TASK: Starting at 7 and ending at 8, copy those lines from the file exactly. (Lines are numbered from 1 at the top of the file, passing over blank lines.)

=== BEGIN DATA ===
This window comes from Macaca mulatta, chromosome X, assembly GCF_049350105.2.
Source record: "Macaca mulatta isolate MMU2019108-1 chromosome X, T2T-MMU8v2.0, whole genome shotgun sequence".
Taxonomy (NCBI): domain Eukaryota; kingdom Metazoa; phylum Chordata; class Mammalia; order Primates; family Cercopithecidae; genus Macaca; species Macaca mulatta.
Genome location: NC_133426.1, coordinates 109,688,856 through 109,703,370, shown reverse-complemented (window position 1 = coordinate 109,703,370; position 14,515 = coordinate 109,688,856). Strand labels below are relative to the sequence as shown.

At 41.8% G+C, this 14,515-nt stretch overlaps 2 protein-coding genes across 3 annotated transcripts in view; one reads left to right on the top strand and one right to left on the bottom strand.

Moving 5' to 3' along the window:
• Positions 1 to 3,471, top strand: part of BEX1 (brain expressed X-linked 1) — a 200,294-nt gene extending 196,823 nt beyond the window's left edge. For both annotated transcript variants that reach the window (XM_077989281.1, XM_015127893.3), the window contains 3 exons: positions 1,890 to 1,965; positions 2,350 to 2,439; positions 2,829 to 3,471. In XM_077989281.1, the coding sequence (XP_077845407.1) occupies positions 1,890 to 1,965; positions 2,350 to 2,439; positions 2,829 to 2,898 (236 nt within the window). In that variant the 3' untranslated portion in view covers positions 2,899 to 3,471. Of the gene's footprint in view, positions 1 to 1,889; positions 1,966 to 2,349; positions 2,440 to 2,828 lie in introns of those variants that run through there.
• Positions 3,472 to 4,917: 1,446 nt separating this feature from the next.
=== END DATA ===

• Positions 1 to 3,471, top strand: part of BEX1 (brain expressed X-linked 1) — a 200,294-nt gene extending 196,823 nt beyond the window's left edge. For both annotated transcript variants that reach the window (XM_077989281.1, XM_015127893.3), the window contains 3 exons: positions 1,890 to 1,965; positions 2,350 to 2,439; positions 2,829 to 3,471. In XM_077989281.1, the coding sequence (XP_077845407.1) occupies positions 1,890 to 1,965; positions 2,350 to 2,439; positions 2,829 to 2,898 (236 nt within the window). In that variant the 3' untranslated portion in view covers positions 2,899 to 3,471. Of the gene's footprint in view, positions 1 to 1,889; positions 1,966 to 2,349; positions 2,440 to 2,828 lie in introns of those variants that run through there.
• Positions 3,472 to 4,917: 1,446 nt separating this feature from the next.